The human body is composed of billions of cells, each of which is made and maintained through countless interactions among its molecular parts. But which interactions sustain health and which ones can cause disease when they go awry? The human genome project has provided us with a “parts list” for the cell, but only if we can understand how these parts go together, or interact, can we really begin to understand how the cell works and what goes wrong in disease.
To answer these questions, scientists needed a reference map of interactions—an interactome— between gene-encoded proteins, which make up cells and do most of the work in them.
“Since the mid-1990s, our collaborative team has pushed the idea that interactome maps can illuminate fundamental aspects of life,” says Marc Vidal, one team leader and Director of the Center for Cancer Systems Biology (CCSB) at Dana-Farber Cancer Institute in Boston.
“Our paper describes the first human interactome reference map, constituting a “scaffold” of information to better understand how faulty genes cause diseases such as cancer, but also how viruses such as the coronavirus that causes COVID-19 interact with their host human proteins,” says Vidal.
Almost a decade in the making, the human protein map is now available thanks to a joint effort, involving over 80 researchers in the United States, Canada, Spain, Belgium, France and Israel, jointly led by Vidal, David E Hill and Michael A Calderwood, at Dana-Farber Cancer Institute, Frederick P Roth, at the University of Toronto’s Donnelly Centre for Cellular and Biomolecular Research.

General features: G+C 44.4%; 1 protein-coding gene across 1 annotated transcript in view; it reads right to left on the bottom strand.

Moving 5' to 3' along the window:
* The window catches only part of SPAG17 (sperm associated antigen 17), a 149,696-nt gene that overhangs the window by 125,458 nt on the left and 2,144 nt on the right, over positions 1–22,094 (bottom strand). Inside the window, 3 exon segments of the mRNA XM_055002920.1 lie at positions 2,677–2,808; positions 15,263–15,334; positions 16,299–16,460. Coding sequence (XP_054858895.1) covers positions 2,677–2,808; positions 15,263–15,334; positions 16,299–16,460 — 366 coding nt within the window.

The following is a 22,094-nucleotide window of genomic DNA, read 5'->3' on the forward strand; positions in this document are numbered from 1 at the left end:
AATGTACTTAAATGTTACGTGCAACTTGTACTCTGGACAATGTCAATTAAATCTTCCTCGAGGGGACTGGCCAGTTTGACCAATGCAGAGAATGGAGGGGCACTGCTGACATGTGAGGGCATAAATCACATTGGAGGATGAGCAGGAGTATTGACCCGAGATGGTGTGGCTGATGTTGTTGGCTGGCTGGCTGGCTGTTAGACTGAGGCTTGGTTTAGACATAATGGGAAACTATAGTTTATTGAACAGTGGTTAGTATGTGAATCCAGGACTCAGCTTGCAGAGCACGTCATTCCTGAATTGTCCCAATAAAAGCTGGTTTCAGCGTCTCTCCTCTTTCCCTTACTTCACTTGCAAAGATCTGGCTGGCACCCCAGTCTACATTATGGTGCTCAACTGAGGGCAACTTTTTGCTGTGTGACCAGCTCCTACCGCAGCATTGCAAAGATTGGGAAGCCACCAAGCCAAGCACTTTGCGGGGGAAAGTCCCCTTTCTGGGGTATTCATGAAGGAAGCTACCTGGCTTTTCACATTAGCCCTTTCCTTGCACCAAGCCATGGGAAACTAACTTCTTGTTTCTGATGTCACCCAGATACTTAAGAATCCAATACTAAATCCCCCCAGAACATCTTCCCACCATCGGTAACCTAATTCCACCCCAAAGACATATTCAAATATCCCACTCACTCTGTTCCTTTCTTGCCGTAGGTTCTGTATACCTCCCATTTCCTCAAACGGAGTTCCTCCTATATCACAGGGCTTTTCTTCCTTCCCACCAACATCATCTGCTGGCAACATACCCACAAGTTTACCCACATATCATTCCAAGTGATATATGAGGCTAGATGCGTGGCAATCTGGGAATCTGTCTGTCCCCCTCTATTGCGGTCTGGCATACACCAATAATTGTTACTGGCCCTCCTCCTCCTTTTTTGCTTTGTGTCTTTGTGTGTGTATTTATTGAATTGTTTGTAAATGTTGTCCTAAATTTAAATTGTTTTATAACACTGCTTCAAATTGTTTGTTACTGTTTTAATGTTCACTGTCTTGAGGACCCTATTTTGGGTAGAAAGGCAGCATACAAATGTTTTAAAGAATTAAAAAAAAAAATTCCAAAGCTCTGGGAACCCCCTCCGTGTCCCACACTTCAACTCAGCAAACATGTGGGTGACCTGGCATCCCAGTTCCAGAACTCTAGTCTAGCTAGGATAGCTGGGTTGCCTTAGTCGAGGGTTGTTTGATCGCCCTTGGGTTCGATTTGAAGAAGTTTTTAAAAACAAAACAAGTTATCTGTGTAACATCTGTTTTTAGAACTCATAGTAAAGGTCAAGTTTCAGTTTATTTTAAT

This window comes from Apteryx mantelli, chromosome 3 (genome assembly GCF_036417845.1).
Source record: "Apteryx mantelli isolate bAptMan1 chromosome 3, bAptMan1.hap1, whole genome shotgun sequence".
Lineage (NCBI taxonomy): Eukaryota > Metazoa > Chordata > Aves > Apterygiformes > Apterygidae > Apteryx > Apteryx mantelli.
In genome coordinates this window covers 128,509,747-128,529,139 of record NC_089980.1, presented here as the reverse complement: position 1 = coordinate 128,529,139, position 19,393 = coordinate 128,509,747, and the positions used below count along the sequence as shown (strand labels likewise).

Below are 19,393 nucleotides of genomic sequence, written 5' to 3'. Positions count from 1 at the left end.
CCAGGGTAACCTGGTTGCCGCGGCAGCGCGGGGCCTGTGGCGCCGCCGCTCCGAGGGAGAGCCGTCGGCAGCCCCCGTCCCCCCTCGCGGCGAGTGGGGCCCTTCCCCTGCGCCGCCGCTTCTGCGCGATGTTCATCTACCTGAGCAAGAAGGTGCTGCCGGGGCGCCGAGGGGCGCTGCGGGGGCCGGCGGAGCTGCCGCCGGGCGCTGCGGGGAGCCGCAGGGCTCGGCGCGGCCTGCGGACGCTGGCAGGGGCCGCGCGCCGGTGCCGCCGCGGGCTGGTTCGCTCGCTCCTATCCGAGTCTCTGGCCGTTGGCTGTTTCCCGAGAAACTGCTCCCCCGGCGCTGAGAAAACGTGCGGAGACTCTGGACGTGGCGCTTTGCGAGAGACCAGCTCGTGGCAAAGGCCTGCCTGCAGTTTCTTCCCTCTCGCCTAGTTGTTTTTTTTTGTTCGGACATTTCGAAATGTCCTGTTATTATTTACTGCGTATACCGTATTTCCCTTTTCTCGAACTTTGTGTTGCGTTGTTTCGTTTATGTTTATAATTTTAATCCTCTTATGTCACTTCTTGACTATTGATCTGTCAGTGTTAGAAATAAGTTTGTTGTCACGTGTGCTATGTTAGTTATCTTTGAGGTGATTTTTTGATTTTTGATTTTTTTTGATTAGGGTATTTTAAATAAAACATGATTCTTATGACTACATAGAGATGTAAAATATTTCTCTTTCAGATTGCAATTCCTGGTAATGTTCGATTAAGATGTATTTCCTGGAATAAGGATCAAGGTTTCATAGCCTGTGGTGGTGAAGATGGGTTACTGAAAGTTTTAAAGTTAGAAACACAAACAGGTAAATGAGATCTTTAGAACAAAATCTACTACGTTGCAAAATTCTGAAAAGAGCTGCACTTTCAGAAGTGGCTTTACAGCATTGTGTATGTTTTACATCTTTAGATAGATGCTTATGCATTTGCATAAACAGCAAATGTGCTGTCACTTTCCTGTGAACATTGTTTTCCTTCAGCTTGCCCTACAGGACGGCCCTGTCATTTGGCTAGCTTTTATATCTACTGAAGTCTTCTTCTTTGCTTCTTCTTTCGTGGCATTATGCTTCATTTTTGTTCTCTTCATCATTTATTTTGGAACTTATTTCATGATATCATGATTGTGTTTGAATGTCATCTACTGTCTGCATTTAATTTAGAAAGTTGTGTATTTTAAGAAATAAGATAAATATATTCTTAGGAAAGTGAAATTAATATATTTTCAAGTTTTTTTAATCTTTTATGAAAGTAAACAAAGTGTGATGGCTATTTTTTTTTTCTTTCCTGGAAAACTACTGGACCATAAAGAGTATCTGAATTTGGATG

Find your dream job in the space industry. Check our Space Job Board »
The largest of its kind, the Human Reference Interactome (HuRI) map charts 52,569 interactions between 8,275 human proteins, as described in a study published in Nature.
Humans have about 20,000 protein-coding genes but scientists still know remarkably little about most of the proteins they encode. Fortunately, this information can be gleaned from interaction data thanks to the “guilt by association” principle, according to which two proteins that have similar interacting partners are likely involved in similar biological processes.
“We can use our human interactome map to predict protein function,” says Roth, who is also Senior Scientist at the Sinai Health System’s Lunenfeld-Tanenbaum Research Institute. “People can look up their favourite protein and get clues about its function from the proteins it interacts with.”
The data are already revealing important insights such as new cellular roles for human proteins and what goes wrong at the molecular level to spur on disease.
In this vein, HuRI has already revealed new functions for proteins involved in programmed cell death, release of cellular cargo and other processes.
And, by integrating protein interaction data with tissue-specific gene expression, the teams have been able to identify protein networks behind the development and maintenance of different tissues, revealing new therapeutic targets for diverse genetic diseases including cancer and potentially for infectious diseases as well.